To tackle these problems the Ephorate of Antiquities of Boiotia of the Ministry of Culture of Greece and the French School at Athens launched a new project in order to examine anew the shrine of the Muses. The goal of this collaborative project is to study and prepare the final publication of the excavations of Jamot. The construction of the new Archaeological Museum of Thebes gave me the opportunity to rediscover Jamot’s inscriptions in the dark storerooms of the Museum and to present after autopsy, for the first time since its discovery by Jamot, the great base with the epigrams in honor of the Muses signed by the famous Corinthian poet Honestus. In collaboration with my French colleague G. Biard, an expert in sculpture, and the director of the Ephorate of Boiotia Al. Charami, we presented our results in an article that just appeared in BCH. In our lengthy analysis, we managed to establish firmly the interaction between the epigrams and the individual statues of the Muses, on the basis of the traces of the statues’ feet, thus ascertaining the ekphrastic character of the epigrams. Many other inscribed statue bases from the shrine of the Muses need to be studied from a similar archaeological perspective. Bases bearing epigrams, in particular, merit a full study.
In the summers of 2018 and 2019, a French-Greek team directed by myself excavated the monumental altar of the Muses that was already discovered by P. Jamot in order to prepare a detailed plan that will facilitate understanding of the altar’s architecture. This excavation was financed by the French School at Athens and the French foundation Archéologie et patrimoine en méditérannée. The first results are promising and we will return to the site next year. The ultimate goal of our project is to understand better the topography and history of the entire shrine. A substantial aspect of our analysis consists of the abundant literary testimonia, from Hesiod to the Hellenistic and Imperial poets, that need to be collected with commentaries. Another important group of testimonia consists of the numerous epigrams found in the Valley. The epigrams of the Corinthian poet Honestus, in particular, comprise a unique collection of lapidary poetry that can provide better insight into the shrine and its literary perception during the Imperial period. It is my intention to collect these testimonia and accompany them with detailed commentary in an online publication. In order to carry out and successfully complete my study of the Thespian Mouseion, I cannot think of a better place than the Center for Hellenic Studies.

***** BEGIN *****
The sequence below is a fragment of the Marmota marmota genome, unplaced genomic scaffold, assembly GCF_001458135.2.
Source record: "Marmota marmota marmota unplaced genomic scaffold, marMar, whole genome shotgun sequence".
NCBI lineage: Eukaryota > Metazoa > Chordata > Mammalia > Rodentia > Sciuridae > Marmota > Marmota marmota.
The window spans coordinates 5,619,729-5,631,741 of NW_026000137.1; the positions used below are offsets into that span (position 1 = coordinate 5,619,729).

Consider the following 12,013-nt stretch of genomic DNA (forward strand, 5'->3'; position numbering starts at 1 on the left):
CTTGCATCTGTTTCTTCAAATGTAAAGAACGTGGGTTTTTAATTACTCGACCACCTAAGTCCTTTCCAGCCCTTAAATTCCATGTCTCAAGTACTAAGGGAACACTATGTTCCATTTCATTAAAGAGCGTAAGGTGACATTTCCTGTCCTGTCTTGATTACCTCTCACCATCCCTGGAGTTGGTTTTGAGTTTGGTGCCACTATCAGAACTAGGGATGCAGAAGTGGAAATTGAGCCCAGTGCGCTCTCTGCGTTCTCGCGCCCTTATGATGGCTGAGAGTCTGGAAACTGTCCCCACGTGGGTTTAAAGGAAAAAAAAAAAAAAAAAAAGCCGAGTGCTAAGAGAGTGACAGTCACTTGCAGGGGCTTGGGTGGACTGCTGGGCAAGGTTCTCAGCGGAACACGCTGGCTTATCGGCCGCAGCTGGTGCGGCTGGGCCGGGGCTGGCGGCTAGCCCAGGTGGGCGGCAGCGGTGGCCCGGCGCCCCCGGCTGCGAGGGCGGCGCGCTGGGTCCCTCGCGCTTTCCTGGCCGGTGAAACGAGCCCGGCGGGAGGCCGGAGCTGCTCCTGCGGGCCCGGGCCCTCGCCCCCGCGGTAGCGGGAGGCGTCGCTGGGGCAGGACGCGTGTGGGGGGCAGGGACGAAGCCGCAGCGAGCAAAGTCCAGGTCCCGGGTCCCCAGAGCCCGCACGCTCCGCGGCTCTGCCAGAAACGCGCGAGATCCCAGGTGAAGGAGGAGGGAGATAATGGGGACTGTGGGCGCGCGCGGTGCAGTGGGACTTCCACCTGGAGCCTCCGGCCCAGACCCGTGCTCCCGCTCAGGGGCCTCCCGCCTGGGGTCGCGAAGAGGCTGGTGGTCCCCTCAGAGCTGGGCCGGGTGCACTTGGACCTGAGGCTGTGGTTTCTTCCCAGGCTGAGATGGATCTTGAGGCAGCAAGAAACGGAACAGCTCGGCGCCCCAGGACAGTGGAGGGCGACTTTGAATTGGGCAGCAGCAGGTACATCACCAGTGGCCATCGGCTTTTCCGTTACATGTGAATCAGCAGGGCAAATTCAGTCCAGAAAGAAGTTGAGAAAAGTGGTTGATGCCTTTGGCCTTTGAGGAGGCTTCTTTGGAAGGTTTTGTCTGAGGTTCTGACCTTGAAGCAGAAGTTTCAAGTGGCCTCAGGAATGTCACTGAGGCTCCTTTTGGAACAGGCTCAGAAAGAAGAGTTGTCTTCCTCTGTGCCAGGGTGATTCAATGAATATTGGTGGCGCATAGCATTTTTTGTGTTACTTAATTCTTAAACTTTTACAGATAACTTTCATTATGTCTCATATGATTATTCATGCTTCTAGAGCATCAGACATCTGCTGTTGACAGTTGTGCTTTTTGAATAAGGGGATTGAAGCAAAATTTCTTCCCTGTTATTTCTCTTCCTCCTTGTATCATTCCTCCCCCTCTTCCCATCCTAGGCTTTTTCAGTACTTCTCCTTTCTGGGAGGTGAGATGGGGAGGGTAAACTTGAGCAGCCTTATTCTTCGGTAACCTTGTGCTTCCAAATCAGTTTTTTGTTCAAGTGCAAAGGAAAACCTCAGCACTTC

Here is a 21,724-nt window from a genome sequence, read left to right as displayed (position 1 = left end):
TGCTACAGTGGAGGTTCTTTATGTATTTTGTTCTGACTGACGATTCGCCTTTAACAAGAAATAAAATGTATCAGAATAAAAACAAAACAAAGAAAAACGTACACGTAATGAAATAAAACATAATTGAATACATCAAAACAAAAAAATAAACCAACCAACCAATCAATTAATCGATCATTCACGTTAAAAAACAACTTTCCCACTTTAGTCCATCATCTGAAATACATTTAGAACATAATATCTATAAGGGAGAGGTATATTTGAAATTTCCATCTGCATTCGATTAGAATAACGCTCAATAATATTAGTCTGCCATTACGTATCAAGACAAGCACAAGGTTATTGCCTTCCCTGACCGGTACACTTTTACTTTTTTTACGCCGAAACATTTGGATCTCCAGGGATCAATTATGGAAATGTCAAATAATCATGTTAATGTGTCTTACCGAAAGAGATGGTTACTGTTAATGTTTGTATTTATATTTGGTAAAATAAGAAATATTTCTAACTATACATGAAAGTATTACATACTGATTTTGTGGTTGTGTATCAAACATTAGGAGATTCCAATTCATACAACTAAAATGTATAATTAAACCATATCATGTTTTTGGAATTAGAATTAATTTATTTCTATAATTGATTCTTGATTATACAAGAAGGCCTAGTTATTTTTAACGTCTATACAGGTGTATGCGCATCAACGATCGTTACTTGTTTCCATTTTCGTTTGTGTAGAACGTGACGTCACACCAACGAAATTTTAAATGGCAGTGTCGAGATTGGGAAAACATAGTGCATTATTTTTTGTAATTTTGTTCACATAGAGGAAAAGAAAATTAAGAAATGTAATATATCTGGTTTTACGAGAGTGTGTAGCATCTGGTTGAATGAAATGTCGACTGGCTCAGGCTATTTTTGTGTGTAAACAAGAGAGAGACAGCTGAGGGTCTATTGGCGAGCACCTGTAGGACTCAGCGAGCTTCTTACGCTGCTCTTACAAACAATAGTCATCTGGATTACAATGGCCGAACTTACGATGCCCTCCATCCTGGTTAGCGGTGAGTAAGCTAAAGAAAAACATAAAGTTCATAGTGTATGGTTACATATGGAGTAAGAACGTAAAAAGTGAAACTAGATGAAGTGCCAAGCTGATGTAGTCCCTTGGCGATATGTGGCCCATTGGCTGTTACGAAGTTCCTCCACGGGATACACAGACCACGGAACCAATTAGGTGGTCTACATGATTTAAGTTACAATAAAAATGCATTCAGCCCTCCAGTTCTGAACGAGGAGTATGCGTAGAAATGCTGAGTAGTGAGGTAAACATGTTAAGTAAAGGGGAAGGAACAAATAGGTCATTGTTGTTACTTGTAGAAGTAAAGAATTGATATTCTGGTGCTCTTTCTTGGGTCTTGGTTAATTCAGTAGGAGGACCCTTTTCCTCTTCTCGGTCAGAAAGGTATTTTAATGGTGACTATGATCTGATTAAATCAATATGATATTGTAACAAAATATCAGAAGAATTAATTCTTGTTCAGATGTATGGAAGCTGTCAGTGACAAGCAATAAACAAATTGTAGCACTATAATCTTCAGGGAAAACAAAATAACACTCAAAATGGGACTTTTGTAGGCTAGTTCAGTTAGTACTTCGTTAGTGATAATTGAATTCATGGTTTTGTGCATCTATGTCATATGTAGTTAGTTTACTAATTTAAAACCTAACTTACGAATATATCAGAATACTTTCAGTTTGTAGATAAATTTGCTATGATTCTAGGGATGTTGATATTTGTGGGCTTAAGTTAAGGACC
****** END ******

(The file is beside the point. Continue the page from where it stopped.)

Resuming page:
Yannis Kalliontzis received his BA in Archaeology from the University of Athens, his Master’s from the University of Paris IV-Sorbonne, and D. Phil. in Ancient History and Epigraphy from the Universities of Paris IV-Sorbonne and Neuchâtel. He has worked as a curator of the epigraphic collections of the Museums of Thebes and Chaironeia in Boiotia, and has recently published a synoptic catalogue of the inscriptions from these Museums. He was the principal investigator of the research project “Corpus of the Inscriptions of Central Boiotia,” which concerned the epigraphy and history of the city of Thebes and the surrounding region. The project was organized by the French School at Athens and the Inscriptiones Graecae project in Berlin, and financed by the French ANR and the German DFG. Apart from his research on Boiotia, Yannis has published on the history and epigraphy of Attica and Euboia. He is currently working on a new study of the shrine of the Muses in Ascra in Boiotia. This important sanctuary was excavated by the French School at Athens at the end of the 19th century, but was never fully published because of the difficult historical circumstances of the first half of the 20th century.